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Unity 6 Shows The AI-powered Future Of Games Development

Heavyweight artificial intelligence implementation just got real at Unite 2023

Engine firm Unity has been front and centre for a growing number of games developers for years now and their big bet on the implementation of AI as the way to seal the deal and power ahead has been no secret. Now at Unite 2023, the conference taking place in Amsterdam right now – and their first in four years – that ‘secret’ is out.

Having teased the future and even announced endeavours such as Unity Sentis their next big reveal became obscured as their plans to revise their pricing structure (and the introduction of the now notorious Unity Runtime Fee) eclipsed the hard work they’d put in place and bumped Unity 6’s introduction until after the dust had settled.

Now, it appears that sufficient water has passed under the PR bridge and Unity are – they hope – all set to resume pro-active, future-focused business as usual again. Albeit ‘business as usual’ with a distinctly AI-powered twist.

A game of three halves

Today Unity is taking the wraps off three main new initiatives all designed to work together allowing devs to get in deep with Unity and take advantage of all the new features (via a pricing structure that’s tailor-made to suit) or simply to cherry pick-n-choose whichever parts suit you best.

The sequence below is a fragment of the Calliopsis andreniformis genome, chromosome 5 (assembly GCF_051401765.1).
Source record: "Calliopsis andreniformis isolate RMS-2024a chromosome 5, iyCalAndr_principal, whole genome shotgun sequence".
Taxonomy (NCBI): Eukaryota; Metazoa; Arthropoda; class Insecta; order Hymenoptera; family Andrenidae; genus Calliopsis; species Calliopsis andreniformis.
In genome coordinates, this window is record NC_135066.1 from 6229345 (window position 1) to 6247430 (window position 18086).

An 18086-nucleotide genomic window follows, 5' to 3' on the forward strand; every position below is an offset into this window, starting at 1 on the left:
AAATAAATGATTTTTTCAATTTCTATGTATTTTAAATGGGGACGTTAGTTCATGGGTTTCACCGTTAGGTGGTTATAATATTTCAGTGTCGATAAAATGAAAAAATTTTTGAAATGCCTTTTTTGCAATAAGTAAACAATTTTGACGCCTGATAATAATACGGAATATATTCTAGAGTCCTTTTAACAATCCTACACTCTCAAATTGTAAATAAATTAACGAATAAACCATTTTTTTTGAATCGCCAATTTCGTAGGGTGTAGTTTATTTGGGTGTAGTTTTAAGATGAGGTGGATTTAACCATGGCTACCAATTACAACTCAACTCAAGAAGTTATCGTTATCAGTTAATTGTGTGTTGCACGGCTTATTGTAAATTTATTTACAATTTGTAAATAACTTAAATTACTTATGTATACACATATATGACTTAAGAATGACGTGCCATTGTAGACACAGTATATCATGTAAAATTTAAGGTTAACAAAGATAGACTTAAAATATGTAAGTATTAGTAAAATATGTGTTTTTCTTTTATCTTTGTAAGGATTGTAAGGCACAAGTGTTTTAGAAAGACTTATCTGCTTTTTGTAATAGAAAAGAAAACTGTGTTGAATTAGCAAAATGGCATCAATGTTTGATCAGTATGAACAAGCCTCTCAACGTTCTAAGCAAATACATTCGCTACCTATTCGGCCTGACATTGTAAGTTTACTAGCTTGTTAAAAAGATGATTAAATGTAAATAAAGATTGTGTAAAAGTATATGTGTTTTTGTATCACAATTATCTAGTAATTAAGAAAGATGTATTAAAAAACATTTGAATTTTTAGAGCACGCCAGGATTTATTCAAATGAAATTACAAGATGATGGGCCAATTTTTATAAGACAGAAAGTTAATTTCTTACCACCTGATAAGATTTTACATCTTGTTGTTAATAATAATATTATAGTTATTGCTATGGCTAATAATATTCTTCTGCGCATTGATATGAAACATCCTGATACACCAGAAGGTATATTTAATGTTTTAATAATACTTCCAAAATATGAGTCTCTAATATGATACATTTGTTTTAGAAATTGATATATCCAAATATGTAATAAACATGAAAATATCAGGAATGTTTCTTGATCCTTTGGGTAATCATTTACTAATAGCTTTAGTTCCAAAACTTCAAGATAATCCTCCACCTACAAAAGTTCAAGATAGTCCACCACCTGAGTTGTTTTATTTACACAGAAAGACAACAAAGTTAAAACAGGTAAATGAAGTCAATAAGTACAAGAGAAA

In brief, that’s a whole bunch of AI-powered features, the debut of the Unity Cloud collaboration service and – of course – the all-new Unity 6 package that forms the centrepiece and binds together what being a Unity developer is all about.

Unity has been increasingly stepping away from its perceived role as ‘dev tools for games’ with today’s announcement proudly pitching them as “the world’s leading platform for creating and growing real-time 3D (RT3D) content”. It’s a label that’s fair and well-earned. Acquisitions and integration such as their purchase of special effects giants WETA have really opened up what Unity means and where it can be used.

In a world of increasingly digitally derived content, it’s clear that Unity sees no aspect in which they couldn’t play a part.

To tackle the knotty issue of artificial intelligence and its role in future content development head-on, let’s break down what’s new with a look at Unity Muse, their suite of AI-powered features “to simplify content creation”. 

AI for everything

Unity Muse and Unity Sentis, their new AI-powered platforms have already been launched into closed beta and from today Unity Muse is launching in early access.

In short, Muse is an AI assistant in three parts. Muse Chat will provide answers and resources across Unity and can be used to produce “usable code” from text prompts. Ask for a feature and Chat will make the code. That’s the plan.

Muse Sprite can be used to quickly generate 2D sprites and multiple variations, in theory greatly speeding up the creation of in-game assets (especially on mobile) where valuable person-power can too often become swamped in the repetitive process of creating art assets.

Finally, Muse Texture can be used to generate high-quality 2D and 3D-ready textures and (like Muse Sprite) comes powered by a custom-built deep learning model trained entirely on data and images that Unity owns or has licensed. This last point is super-important as while the grey mist of ‘who owns what’ in AI creations continues to swirl, users of Unity Sprite and Texture can know that everything the AI kicks out is theirs to use, no debate necessary. “This ensures the datasets do not contain any people, logos, or recognisable artistic styles,” says Unity.